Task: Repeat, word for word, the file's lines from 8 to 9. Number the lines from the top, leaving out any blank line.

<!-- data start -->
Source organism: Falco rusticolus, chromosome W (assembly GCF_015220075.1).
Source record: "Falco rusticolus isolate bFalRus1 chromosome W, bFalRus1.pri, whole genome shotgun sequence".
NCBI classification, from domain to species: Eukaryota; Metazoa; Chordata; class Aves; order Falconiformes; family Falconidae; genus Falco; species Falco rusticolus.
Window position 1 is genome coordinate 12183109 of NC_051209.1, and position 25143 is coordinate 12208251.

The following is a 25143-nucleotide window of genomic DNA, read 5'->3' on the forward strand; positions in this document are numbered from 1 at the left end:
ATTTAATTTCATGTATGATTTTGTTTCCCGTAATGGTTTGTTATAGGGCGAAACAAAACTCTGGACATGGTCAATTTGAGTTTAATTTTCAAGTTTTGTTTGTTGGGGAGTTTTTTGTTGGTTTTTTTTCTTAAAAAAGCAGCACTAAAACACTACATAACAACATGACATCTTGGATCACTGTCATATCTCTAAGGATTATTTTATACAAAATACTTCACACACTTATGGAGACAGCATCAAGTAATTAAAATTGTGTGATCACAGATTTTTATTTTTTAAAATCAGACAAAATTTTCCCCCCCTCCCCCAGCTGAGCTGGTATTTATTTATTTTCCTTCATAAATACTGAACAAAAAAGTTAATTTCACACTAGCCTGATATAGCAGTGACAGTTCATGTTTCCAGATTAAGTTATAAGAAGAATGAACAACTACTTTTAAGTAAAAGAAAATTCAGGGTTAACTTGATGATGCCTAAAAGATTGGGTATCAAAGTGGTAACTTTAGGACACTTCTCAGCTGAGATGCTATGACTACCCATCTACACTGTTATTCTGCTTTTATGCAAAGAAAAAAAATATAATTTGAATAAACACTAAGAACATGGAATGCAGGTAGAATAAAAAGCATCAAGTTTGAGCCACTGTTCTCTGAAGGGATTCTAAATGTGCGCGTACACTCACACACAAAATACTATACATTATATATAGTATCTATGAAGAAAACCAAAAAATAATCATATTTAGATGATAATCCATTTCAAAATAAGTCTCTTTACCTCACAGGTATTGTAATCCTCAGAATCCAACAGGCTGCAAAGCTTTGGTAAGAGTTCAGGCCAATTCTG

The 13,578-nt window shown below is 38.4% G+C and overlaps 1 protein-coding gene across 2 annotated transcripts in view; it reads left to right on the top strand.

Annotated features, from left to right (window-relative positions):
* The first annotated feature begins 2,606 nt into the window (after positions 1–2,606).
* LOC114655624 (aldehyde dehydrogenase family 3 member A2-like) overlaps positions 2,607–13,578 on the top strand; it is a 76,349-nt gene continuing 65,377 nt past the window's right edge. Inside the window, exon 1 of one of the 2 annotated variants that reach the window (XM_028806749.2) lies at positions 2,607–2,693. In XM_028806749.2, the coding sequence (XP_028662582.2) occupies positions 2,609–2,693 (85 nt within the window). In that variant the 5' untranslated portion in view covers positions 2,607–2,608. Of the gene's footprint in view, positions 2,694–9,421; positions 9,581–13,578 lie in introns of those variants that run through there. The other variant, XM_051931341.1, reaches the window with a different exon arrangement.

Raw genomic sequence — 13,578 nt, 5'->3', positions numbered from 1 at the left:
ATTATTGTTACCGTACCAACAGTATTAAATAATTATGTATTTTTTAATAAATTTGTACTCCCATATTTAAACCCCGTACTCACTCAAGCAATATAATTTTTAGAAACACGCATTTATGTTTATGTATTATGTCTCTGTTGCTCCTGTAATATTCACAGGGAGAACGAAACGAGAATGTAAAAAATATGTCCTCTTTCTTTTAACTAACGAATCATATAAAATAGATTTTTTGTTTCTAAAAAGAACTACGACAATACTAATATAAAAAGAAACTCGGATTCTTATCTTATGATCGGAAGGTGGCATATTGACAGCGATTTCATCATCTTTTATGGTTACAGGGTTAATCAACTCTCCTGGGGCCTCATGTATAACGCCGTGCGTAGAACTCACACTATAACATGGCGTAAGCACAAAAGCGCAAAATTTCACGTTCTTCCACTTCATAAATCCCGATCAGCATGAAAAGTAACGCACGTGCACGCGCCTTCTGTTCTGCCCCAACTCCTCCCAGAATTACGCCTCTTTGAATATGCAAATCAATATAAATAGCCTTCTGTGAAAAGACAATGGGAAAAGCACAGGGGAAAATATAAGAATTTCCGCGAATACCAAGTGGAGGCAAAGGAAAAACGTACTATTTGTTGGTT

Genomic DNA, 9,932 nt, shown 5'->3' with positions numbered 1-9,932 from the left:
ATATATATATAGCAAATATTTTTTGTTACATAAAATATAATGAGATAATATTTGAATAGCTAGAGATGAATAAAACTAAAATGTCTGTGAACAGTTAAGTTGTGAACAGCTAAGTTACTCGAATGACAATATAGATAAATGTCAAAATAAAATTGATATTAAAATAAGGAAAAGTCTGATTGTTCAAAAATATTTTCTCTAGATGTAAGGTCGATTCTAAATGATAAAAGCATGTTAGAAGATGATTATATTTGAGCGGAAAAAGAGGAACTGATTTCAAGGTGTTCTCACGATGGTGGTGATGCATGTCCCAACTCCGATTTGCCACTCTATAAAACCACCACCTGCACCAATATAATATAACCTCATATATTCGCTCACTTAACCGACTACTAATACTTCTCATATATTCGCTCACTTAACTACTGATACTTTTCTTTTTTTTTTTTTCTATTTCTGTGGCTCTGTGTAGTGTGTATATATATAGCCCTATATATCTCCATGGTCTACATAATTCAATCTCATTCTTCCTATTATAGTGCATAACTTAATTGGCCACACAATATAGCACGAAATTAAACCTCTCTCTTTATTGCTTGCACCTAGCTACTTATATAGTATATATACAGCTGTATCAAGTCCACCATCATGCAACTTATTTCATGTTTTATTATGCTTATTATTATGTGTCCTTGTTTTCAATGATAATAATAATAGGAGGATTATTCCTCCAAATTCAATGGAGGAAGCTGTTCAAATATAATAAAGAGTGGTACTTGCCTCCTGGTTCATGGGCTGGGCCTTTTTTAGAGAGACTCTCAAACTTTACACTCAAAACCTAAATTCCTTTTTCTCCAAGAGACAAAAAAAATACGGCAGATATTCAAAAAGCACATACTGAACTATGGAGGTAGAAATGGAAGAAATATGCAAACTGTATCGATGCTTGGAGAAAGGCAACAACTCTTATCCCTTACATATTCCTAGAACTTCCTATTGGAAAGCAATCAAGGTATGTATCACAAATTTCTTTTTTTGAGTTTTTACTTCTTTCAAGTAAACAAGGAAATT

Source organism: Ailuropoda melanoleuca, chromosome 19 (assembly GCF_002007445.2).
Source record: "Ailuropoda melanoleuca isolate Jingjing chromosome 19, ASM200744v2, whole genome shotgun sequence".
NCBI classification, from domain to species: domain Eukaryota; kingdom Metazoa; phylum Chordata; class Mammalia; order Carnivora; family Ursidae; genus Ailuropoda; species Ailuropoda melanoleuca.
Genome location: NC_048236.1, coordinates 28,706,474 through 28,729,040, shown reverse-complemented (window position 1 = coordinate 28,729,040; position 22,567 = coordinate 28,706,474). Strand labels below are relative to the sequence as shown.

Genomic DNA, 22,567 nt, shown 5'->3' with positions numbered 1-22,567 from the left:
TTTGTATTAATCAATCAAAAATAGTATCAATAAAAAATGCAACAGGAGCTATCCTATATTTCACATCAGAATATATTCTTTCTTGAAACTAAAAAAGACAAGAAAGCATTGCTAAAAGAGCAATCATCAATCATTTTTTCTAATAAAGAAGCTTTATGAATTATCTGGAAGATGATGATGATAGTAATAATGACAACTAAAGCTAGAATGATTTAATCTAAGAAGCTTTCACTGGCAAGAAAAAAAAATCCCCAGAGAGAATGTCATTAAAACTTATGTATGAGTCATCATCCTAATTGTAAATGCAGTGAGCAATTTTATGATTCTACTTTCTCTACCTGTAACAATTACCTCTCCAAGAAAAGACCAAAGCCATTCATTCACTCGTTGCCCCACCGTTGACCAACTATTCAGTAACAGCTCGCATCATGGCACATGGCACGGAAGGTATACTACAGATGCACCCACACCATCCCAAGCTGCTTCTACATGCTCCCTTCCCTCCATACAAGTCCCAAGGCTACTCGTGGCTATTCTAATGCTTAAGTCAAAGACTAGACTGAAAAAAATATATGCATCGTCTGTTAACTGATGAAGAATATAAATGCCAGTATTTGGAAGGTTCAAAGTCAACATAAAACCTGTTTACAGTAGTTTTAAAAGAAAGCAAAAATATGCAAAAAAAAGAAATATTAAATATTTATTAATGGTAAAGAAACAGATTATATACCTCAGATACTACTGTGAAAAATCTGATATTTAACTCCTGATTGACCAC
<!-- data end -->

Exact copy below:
Annotated features, from left to right (window-relative positions):
* The first annotated feature begins 2,606 nt into the window (after positions 1–2,606).